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Trial for Baltimore State’s Attorney Mosby set for May

Trial for Baltimore State’s Attorney Mosby set for May

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The jury trial in Baltimore State’s Attorney Marilyn Mosby’s federal criminal case has been scheduled for May 2.

U.S. District Judge Lydia Kay Griggsby set the date Wednesday during a scheduling conference that was not open to the public. Griggsby also set deadlines for pretrial motions and other standard hearings that must take place before a trial can start.

The trial date was set after Mosby’s attorney, A. Scott Bolden, repeatedly said he would push for a trial as quickly as possible because of the upcoming Democratic primary for Mosby’s post as Baltimore’s top prosecutor.

Mosby and Bolden have claimed that the prosecution is politically motivated and was timed to hurt Mosby in the leadup to her re-election campaign.

A federal grand jury indicted Mosby on Jan. 13 on two counts each of perjury and making false statements on loan applications. The indictment alleges that Mosby falsely claimed financial hardship during the COVID-19 pandemic in order to withdraw money from her retirement account without incurring the usual penalty. She is also accused of failing to disclose a $45,000 IRS lien when she applied for mortgages on two properties in Florida.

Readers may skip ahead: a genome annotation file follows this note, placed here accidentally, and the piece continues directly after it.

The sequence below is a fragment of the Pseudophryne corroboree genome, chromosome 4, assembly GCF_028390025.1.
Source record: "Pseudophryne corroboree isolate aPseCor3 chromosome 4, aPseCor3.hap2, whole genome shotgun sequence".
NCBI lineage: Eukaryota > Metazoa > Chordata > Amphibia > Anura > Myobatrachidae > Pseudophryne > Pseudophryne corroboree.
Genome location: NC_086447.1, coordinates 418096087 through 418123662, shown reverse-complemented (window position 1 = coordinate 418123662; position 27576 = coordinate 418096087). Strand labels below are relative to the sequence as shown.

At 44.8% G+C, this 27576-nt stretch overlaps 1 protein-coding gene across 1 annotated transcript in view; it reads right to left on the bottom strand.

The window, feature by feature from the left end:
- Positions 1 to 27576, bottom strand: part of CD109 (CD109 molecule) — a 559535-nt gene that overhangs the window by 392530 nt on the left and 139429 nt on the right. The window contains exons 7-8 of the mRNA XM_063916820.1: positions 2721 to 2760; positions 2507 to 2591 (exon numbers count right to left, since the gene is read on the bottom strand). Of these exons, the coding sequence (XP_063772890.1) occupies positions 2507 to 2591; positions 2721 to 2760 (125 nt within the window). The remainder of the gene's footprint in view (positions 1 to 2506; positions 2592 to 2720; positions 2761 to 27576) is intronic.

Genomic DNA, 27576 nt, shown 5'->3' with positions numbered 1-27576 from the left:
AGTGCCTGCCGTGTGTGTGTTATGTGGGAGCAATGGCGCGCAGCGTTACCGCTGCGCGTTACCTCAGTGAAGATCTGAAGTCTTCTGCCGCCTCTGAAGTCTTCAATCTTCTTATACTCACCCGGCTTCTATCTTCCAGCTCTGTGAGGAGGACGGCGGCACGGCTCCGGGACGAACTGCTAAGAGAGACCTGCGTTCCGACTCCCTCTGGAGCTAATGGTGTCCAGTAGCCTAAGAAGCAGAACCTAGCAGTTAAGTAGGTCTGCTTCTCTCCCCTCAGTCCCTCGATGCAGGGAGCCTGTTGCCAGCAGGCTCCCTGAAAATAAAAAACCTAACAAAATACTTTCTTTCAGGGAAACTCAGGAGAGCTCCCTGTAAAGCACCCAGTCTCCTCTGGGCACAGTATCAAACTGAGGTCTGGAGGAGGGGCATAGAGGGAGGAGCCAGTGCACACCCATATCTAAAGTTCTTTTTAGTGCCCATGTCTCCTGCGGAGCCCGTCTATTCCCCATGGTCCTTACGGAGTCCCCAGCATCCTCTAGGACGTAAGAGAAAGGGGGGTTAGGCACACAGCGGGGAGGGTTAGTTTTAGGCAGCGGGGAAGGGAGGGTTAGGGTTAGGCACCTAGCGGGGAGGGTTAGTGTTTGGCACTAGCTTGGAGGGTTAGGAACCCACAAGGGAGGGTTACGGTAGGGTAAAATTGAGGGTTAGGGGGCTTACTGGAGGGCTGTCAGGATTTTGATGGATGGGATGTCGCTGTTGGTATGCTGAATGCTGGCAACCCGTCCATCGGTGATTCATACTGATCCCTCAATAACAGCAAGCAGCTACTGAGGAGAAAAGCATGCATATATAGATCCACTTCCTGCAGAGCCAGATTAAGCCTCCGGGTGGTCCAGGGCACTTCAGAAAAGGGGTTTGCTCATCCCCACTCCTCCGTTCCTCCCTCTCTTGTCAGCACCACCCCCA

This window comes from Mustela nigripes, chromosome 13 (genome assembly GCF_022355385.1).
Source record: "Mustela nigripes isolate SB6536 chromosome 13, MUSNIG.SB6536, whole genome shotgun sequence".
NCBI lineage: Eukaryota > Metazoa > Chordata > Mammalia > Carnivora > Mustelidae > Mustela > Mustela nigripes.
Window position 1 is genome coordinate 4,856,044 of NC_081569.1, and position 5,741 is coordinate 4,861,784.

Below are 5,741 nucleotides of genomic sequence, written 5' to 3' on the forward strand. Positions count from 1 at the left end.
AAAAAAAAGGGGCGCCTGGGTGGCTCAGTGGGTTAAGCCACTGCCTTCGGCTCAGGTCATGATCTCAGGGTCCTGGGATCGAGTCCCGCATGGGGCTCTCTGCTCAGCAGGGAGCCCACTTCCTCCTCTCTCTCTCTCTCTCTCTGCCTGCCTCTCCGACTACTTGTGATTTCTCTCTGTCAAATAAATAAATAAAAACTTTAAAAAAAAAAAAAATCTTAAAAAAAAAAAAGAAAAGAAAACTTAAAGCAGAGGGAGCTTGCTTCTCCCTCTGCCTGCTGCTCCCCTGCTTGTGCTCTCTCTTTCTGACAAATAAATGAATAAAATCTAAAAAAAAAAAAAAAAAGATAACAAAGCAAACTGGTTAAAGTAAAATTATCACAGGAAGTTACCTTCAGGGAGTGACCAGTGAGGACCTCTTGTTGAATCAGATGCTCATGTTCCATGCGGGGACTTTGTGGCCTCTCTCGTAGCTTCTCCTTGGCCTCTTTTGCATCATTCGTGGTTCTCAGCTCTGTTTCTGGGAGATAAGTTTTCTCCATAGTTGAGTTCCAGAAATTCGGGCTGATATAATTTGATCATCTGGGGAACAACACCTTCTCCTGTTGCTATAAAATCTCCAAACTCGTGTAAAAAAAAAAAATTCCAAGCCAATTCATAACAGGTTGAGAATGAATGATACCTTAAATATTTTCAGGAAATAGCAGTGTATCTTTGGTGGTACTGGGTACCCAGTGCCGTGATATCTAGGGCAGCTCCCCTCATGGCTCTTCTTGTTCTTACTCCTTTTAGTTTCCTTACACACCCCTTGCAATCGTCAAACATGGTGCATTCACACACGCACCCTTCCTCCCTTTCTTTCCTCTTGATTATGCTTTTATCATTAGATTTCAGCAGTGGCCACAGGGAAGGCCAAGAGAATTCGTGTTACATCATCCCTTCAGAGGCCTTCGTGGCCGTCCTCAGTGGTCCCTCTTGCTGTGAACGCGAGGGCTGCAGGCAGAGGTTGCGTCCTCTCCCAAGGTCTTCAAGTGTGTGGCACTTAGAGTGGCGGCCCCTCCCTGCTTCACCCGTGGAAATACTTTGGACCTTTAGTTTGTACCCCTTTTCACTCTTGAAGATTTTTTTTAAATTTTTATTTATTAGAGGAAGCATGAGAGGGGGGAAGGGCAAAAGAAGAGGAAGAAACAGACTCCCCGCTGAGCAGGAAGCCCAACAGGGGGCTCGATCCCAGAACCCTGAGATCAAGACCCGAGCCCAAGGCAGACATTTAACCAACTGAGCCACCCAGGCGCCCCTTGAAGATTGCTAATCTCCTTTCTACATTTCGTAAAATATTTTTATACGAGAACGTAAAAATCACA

Mosby pleaded not guilty at her initial appearance earlier this month. In pretrial motions, Bolden said Mosby did not know about the lien when she applied for the Florida mortgages. The motions blame Mosby’s husband, City Council President Nick Mosby, for failing to inform her of a series of tax problems and then telling her, incorrectly, that the lien had been paid off.

Bolden asked Griggsby to throw out the indictment and to disqualify the lead prosecutor, Assistant U.S. Attorney Leo Wise, in part because he made campaign donations to Mosby’s two opponents in the 2018 Democratic primary.

Mosby went on to win that election and has been a controversial figure throughout her time in office. She has clashed repeatedly with Gov. Larry Hogan over her office’s policies and recently halted prosecutions of certain nonviolent crimes, including drug paraphernalia and prostitution offenses.

The government now has until March 11 to respond to the pretrial motions Mosby’s attorneys filed in her criminal case. Other motions related to the handling of her trial must be filed by April 4 and a hearing on the pretrial motions will be held on April 14, according to the scheduling order filed Wednesday afternoon.

Mosby’s trial will likely last at least a week. Prosecutors said in a previous court filing that they expect the trial to take four days and will call about 15 witnesses. The defense said Mosby may call five to 10 witnesses.

Griggsby wrote in Wednesday’s order that she will not modify the pretrial schedule “absent good cause.”

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